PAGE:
• news - 33kb file which handles the news stories.
What's shown in the screenshot above is the webapp hung getting the extras file. Now I didn't put in any time to debug the issue as I'm more focusing on the updated codebase. So unfortunately I can't deduce what exactly in the code causes it, but I found that by combining the startup and main files together into one file. The extras and news files stream in fine.

Mysterious, but I thought it'd be useful to highlight that yes, bugs occur, when they perhaps shouldn't.


I come across bloated websites all the time which rely on the browser to load in lots JavaScript files at the same time. This delivers a poor and very staggered start up experience. It's poor on desktop computers let alone the exploding smartphone/tablet market. We think about streaming in content all the time, why stop there? Let's start thinking about streaming in processing and fix this poor user experience we've accepted as the norm.

Thursday 9 February 2012

iGrapher 3D - Tiles Tech Preview

Here's a little sneak peak of the upcoming update for the iGrapher 3D project.

The main work behind the update involves updates to the rendering engine to support rendering out to custom frame buffers. This allows several different graphs to be drawn and interacted with on the screen at once.

Once this release goes gold, I'll pushing all the updates back into our open source engine codebase on GitHub for everyone to use and enjoy.

Tuesday 7 February 2012

Creative Writing

I am very easily distracted in today's world.

Sometimes I find it hard to stay focused on one project, as I have so many ideas and so many routes to distraction.

To combat this state of mind, I've started using 'typewriter apps' for my creative writings. I have to admit, it's a really beautiful feeling, removing the clutter from my computer screen and just seeing plain text waiting for my disruption.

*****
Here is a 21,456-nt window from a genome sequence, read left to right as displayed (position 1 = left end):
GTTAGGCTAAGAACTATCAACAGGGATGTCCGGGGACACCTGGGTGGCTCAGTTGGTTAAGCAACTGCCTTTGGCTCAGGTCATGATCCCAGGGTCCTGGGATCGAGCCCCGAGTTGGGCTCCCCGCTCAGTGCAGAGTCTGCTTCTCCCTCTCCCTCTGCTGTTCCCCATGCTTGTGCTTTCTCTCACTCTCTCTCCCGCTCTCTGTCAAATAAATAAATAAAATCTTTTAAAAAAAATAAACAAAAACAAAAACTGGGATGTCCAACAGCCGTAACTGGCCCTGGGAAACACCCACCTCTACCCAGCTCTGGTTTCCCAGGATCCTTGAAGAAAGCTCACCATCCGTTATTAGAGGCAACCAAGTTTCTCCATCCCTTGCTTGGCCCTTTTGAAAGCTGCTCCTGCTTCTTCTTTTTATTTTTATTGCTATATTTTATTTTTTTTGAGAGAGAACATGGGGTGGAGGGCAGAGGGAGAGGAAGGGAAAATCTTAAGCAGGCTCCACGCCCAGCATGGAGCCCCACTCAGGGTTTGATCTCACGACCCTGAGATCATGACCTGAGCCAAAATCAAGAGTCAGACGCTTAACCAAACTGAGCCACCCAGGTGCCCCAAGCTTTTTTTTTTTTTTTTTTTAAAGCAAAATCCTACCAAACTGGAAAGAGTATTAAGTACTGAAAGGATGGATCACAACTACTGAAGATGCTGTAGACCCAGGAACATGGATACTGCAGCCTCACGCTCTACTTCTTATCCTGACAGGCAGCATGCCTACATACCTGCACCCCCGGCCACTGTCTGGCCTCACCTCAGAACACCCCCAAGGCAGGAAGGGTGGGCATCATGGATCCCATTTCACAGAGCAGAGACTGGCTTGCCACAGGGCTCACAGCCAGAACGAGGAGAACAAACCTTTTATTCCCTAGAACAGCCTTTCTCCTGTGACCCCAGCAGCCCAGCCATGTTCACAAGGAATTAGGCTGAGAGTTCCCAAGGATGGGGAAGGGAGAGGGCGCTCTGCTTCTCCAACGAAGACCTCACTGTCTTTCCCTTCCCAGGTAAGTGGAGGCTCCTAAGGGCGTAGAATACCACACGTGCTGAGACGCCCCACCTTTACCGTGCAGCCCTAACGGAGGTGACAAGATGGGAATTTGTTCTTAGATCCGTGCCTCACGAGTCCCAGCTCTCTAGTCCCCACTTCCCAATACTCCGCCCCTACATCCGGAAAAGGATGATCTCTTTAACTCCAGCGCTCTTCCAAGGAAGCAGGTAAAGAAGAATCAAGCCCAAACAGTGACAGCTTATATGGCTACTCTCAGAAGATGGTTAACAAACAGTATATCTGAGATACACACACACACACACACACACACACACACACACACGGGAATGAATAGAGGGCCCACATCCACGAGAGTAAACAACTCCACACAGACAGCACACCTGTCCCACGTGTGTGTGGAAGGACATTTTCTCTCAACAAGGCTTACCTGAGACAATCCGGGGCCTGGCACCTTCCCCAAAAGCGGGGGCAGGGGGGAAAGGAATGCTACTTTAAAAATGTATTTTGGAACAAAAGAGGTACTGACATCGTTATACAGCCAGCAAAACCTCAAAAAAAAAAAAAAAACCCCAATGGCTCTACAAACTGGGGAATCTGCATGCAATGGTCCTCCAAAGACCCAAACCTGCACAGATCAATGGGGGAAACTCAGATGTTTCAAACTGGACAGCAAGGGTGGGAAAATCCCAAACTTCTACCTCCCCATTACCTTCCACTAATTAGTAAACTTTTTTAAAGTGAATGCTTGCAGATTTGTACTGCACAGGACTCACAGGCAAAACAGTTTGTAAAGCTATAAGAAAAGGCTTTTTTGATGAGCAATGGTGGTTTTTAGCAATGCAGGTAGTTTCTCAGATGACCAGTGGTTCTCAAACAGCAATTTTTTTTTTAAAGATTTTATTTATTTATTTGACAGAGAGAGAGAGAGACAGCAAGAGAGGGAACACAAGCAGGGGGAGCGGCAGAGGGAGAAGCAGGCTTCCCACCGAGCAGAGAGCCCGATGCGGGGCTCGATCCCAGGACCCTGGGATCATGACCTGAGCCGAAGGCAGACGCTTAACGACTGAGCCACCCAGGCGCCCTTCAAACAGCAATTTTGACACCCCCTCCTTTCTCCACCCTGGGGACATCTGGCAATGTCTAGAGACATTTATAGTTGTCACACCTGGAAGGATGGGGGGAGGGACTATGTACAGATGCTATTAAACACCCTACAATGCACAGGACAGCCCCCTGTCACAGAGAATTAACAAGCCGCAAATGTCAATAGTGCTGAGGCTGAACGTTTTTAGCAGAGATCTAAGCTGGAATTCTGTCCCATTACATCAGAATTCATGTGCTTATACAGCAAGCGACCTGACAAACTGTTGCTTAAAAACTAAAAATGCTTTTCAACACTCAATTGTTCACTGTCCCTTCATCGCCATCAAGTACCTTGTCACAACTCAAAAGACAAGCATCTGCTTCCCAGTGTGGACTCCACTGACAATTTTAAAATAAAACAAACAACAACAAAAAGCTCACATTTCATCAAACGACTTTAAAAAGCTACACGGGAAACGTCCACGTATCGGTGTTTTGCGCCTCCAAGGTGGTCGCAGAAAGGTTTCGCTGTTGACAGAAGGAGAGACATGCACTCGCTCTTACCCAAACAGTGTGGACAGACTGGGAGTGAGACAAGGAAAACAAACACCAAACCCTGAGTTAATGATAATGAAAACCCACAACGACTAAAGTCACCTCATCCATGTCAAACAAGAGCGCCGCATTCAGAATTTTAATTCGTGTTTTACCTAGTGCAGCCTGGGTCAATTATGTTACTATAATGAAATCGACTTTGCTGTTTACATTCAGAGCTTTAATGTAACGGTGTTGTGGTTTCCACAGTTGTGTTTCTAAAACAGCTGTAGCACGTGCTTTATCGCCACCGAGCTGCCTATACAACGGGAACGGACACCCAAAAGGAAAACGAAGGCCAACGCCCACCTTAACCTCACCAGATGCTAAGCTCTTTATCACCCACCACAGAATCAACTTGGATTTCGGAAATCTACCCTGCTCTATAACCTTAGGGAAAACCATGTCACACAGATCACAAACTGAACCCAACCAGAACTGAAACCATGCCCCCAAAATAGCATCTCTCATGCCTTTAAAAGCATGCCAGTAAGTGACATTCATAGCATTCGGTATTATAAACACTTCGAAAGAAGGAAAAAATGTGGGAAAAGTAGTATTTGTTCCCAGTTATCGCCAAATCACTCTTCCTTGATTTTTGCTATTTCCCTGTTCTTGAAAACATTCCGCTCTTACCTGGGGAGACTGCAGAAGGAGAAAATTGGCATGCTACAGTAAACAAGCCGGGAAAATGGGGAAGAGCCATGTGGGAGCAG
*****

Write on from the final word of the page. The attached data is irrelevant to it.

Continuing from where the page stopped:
WriteMonkey (Windows)
The first application I tried. I loved it, the only reason why I looked for an alternatives was because I wanted a version for Mac.

JDarkRoom (Windows/Mac/Linux)
Black screen, green text. Beautiful alternative to WriteMonkey for other platforms.

Ommwriter Dana (Windows/Mac/iOS)

Not quite a blank screen with simple text on, but this one ended up being my favorite. With soft touches such as typewriter inspired sound effects when typing keys and a softly presented beautiful background and ambiance. It's truly a pleasure to use. 

If you haven't used one of these applications I suggest you give one of them a whirl.
I really hope one day, they'll make an programming IDE with such beauty and simplicity that just makes you want to program, and if they don't make one. I will.

Saturday 4 February 2012

ERROR: Could not extract package's data directory. Are you sure that your installed application is debuggable?

Everytime I try to debug an Android NDK application, I'm greeted with a new random error message. It's driving me crazy!!!

If you ever get the titled error message, just keep renaming your package name until it works.


com.softpoetry.igrapher - refused to work
com.softpoetry.igrapher2 - refused to work - refused to work - refused to work
com.softpoetry.ig - works!